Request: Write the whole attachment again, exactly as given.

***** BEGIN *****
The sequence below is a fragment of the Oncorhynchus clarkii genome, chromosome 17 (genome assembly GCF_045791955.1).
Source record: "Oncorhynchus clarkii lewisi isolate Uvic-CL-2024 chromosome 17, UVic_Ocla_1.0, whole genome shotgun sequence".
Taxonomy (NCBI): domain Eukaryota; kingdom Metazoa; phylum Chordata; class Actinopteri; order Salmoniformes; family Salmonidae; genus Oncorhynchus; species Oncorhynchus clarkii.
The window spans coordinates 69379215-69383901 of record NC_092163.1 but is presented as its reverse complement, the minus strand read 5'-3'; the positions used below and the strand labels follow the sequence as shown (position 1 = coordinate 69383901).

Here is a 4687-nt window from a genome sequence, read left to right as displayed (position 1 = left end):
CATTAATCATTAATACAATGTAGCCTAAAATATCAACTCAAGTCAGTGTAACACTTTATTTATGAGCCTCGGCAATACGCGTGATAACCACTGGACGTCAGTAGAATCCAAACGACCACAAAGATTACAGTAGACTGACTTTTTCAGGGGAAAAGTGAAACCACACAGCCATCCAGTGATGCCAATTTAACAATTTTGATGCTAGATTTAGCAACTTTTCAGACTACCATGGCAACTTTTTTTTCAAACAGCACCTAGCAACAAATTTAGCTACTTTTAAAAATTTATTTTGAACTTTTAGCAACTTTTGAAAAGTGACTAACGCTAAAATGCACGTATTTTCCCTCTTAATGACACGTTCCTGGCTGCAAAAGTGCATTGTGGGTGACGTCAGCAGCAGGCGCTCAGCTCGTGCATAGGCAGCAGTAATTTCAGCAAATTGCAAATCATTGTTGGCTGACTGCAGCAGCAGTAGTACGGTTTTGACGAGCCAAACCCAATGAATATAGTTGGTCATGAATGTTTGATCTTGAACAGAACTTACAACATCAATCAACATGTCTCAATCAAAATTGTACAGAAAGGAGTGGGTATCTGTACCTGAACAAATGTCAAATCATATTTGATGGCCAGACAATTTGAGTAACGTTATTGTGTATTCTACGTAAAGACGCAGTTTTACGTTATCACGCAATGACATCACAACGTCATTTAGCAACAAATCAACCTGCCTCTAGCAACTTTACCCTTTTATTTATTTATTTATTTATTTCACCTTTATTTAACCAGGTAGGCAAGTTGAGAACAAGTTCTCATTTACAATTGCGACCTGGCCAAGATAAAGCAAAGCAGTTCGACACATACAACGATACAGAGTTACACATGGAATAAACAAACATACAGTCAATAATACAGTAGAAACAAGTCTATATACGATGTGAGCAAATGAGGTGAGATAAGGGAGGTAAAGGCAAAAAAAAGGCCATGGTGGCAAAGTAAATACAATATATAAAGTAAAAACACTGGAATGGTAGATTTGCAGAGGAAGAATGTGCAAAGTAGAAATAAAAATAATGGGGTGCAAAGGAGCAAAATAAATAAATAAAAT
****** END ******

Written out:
The sequence below is a fragment of the Oncorhynchus clarkii genome, chromosome 17 (genome assembly GCF_045791955.1).
Source record: "Oncorhynchus clarkii lewisi isolate Uvic-CL-2024 chromosome 17, UVic_Ocla_1.0, whole genome shotgun sequence".
Taxonomy (NCBI): domain Eukaryota; kingdom Metazoa; phylum Chordata; class Actinopteri; order Salmoniformes; family Salmonidae; genus Oncorhynchus; species Oncorhynchus clarkii.
The window spans coordinates 69379215-69383901 of record NC_092163.1 but is presented as its reverse complement, the minus strand read 5'-3'; the positions used below and the strand labels follow the sequence as shown (position 1 = coordinate 69383901).

Here is a 4687-nt window from a genome sequence, read left to right as displayed (position 1 = left end):
CATTAATCATTAATACAATGTAGCCTAAAATATCAACTCAAGTCAGTGTAACACTTTATTTATGAGCCTCGGCAATACGCGTGATAACCACTGGACGTCAGTAGAATCCAAACGACCACAAAGATTACAGTAGACTGACTTTTTCAGGGGAAAAGTGAAACCACACAGCCATCCAGTGATGCCAATTTAACAATTTTGATGCTAGATTTAGCAACTTTTCAGACTACCATGGCAACTTTTTTTTCAAACAGCACCTAGCAACAAATTTAGCTACTTTTAAAAATTTATTTTGAACTTTTAGCAACTTTTGAAAAGTGACTAACGCTAAAATGCACGTATTTTCCCTCTTAATGACACGTTCCTGGCTGCAAAAGTGCATTGTGGGTGACGTCAGCAGCAGGCGCTCAGCTCGTGCATAGGCAGCAGTAATTTCAGCAAATTGCAAATCATTGTTGGCTGACTGCAGCAGCAGTAGTACGGTTTTGACGAGCCAAACCCAATGAATATAGTTGGTCATGAATGTTTGATCTTGAACAGAACTTACAACATCAATCAACATGTCTCAATCAAAATTGTACAGAAAGGAGTGGGTATCTGTACCTGAACAAATGTCAAATCATATTTGATGGCCAGACAATTTGAGTAACGTTATTGTGTATTCTACGTAAAGACGCAGTTTTACGTTATCACGCAATGACATCACAACGTCATTTAGCAACAAATCAACCTGCCTCTAGCAACTTTACCCTTTTATTTATTTATTTATTTATTTCACCTTTATTTAACCAGGTAGGCAAGTTGAGAACAAGTTCTCATTTACAATTGCGACCTGGCCAAGATAAAGCAAAGCAGTTCGACACATACAACGATACAGAGTTACACATGGAATAAACAAACATACAGTCAATAATACAGTAGAAACAAGTCTATATACGATGTGAGCAAATGAGGTGAGATAAGGGAGGTAAAGGCAAAAAAAAGGCCATGGTGGCAAAGTAAATACAATATATAAAGTAAAAACACTGGAATGGTAGATTTGCAGAGGAAGAATGTGCAAAGTAGAAATAAAAATAATGGGGTGCAAAGGAGCAAAATAAATAAATAAAAT